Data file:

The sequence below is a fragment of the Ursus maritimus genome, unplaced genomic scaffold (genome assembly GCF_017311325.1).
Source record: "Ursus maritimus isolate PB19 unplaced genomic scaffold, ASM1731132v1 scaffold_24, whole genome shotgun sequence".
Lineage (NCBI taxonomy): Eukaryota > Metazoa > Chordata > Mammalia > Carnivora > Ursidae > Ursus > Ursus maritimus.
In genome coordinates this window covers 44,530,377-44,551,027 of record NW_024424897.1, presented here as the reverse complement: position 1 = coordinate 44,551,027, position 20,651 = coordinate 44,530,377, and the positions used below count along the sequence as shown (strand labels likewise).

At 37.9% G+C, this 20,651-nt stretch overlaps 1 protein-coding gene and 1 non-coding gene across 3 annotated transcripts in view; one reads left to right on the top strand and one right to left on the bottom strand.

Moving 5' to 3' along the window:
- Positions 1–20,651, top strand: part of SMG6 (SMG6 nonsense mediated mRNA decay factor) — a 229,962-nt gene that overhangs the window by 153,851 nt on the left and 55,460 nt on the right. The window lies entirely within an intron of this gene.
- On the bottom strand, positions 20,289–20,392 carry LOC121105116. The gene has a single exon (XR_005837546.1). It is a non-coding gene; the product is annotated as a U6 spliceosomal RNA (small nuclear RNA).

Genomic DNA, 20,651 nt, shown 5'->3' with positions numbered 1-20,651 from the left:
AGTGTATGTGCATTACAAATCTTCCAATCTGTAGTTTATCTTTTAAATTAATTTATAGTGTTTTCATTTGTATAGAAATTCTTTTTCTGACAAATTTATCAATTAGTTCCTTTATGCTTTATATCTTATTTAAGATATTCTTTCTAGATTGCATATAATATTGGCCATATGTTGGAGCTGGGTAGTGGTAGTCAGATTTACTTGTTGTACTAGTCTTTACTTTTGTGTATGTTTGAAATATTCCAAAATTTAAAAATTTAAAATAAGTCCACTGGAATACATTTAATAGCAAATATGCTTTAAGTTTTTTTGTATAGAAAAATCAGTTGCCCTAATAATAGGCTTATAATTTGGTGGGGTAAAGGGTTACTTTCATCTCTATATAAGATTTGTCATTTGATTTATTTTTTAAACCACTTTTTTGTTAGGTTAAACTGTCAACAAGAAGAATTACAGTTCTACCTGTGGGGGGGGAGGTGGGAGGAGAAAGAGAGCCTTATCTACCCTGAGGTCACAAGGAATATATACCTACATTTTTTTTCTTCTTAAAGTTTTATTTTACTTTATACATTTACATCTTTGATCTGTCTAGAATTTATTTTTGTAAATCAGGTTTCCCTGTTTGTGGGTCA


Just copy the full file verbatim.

The sequence below is a fragment of the Ursus maritimus genome, unplaced genomic scaffold (genome assembly GCF_017311325.1).
Source record: "Ursus maritimus isolate PB19 unplaced genomic scaffold, ASM1731132v1 scaffold_24, whole genome shotgun sequence".
Lineage (NCBI taxonomy): Eukaryota > Metazoa > Chordata > Mammalia > Carnivora > Ursidae > Ursus > Ursus maritimus.
In genome coordinates this window covers 44,530,377-44,551,027 of record NW_024424897.1, presented here as the reverse complement: position 1 = coordinate 44,551,027, position 20,651 = coordinate 44,530,377, and the positions used below count along the sequence as shown (strand labels likewise).

At 37.9% G+C, this 20,651-nt stretch overlaps 1 protein-coding gene and 1 non-coding gene across 3 annotated transcripts in view; one reads left to right on the top strand and one right to left on the bottom strand.

Moving 5' to 3' along the window:
- Positions 1–20,651, top strand: part of SMG6 (SMG6 nonsense mediated mRNA decay factor) — a 229,962-nt gene that overhangs the window by 153,851 nt on the left and 55,460 nt on the right. The window lies entirely within an intron of this gene.
- On the bottom strand, positions 20,289–20,392 carry LOC121105116. The gene has a single exon (XR_005837546.1). It is a non-coding gene; the product is annotated as a U6 spliceosomal RNA (small nuclear RNA).

Genomic DNA, 20,651 nt, shown 5'->3' with positions numbered 1-20,651 from the left:
AGTGTATGTGCATTACAAATCTTCCAATCTGTAGTTTATCTTTTAAATTAATTTATAGTGTTTTCATTTGTATAGAAATTCTTTTTCTGACAAATTTATCAATTAGTTCCTTTATGCTTTATATCTTATTTAAGATATTCTTTCTAGATTGCATATAATATTGGCCATATGTTGGAGCTGGGTAGTGGTAGTCAGATTTACTTGTTGTACTAGTCTTTACTTTTGTGTATGTTTGAAATATTCCAAAATTTAAAAATTTAAAATAAGTCCACTGGAATACATTTAATAGCAAATATGCTTTAAGTTTTTTTGTATAGAAAAATCAGTTGCCCTAATAATAGGCTTATAATTTGGTGGGGTAAAGGGTTACTTTCATCTCTATATAAGATTTGTCATTTGATTTATTTTTTAAACCACTTTTTTGTTAGGTTAAACTGTCAACAAGAAGAATTACAGTTCTACCTGTGGGGGGGGAGGTGGGAGGAGAAAGAGAGCCTTATCTACCCTGAGGTCACAAGGAATATATACCTACATTTTTTTTCTTCTTAAAGTTTTATTTTACTTTATACATTTACATCTTTGATCTGTCTAGAATTTATTTTTGTAAATCAGGTTTCCCTGTTTGTGGGTCA